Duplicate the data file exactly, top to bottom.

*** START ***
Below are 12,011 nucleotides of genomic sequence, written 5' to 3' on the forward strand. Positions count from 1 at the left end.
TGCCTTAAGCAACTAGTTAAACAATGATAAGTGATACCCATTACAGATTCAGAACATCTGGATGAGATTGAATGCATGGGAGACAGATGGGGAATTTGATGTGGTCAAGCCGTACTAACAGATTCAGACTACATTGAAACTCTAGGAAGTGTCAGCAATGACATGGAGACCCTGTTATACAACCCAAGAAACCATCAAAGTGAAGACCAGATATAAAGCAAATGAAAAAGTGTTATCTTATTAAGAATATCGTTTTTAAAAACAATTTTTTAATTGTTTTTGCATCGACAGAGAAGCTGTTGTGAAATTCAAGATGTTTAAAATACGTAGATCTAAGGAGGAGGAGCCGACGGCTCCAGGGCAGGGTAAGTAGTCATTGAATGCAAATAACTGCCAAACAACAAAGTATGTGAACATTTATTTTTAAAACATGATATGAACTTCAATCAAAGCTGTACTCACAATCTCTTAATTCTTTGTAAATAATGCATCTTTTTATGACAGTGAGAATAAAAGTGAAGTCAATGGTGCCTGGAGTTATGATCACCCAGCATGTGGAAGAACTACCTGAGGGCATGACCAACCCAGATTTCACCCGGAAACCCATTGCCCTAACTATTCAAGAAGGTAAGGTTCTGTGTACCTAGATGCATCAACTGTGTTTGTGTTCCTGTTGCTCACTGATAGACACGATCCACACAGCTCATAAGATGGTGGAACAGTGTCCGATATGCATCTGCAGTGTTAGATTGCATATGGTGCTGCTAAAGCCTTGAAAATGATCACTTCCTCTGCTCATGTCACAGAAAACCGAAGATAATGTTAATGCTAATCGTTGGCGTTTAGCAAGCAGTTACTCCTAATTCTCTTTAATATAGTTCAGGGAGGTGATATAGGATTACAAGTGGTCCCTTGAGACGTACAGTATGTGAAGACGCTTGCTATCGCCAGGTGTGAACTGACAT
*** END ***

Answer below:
Below are 12,011 nucleotides of genomic sequence, written 5' to 3' on the forward strand. Positions count from 1 at the left end.
TGCCTTAAGCAACTAGTTAAACAATGATAAGTGATACCCATTACAGATTCAGAACATCTGGATGAGATTGAATGCATGGGAGACAGATGGGGAATTTGATGTGGTCAAGCCGTACTAACAGATTCAGACTACATTGAAACTCTAGGAAGTGTCAGCAATGACATGGAGACCCTGTTATACAACCCAAGAAACCATCAAAGTGAAGACCAGATATAAAGCAAATGAAAAAGTGTTATCTTATTAAGAATATCGTTTTTAAAAACAATTTTTTAATTGTTTTTGCATCGACAGAGAAGCTGTTGTGAAATTCAAGATGTTTAAAATACGTAGATCTAAGGAGGAGGAGCCGACGGCTCCAGGGCAGGGTAAGTAGTCATTGAATGCAAATAACTGCCAAACAACAAAGTATGTGAACATTTATTTTTAAAACATGATATGAACTTCAATCAAAGCTGTACTCACAATCTCTTAATTCTTTGTAAATAATGCATCTTTTTATGACAGTGAGAATAAAAGTGAAGTCAATGGTGCCTGGAGTTATGATCACCCAGCATGTGGAAGAACTACCTGAGGGCATGACCAACCCAGATTTCACCCGGAAACCCATTGCCCTAACTATTCAAGAAGGTAAGGTTCTGTGTACCTAGATGCATCAACTGTGTTTGTGTTCCTGTTGCTCACTGATAGACACGATCCACACAGCTCATAAGATGGTGGAACAGTGTCCGATATGCATCTGCAGTGTTAGATTGCATATGGTGCTGCTAAAGCCTTGAAAATGATCACTTCCTCTGCTCATGTCACAGAAAACCGAAGATAATGTTAATGCTAATCGTTGGCGTTTAGCAAGCAGTTACTCCTAATTCTCTTTAATATAGTTCAGGGAGGTGATATAGGATTACAAGTGGTCCCTTGAGACGTACAGTATGTGAAGACGCTTGCTATCGCCAGGTGTGAACTGACAT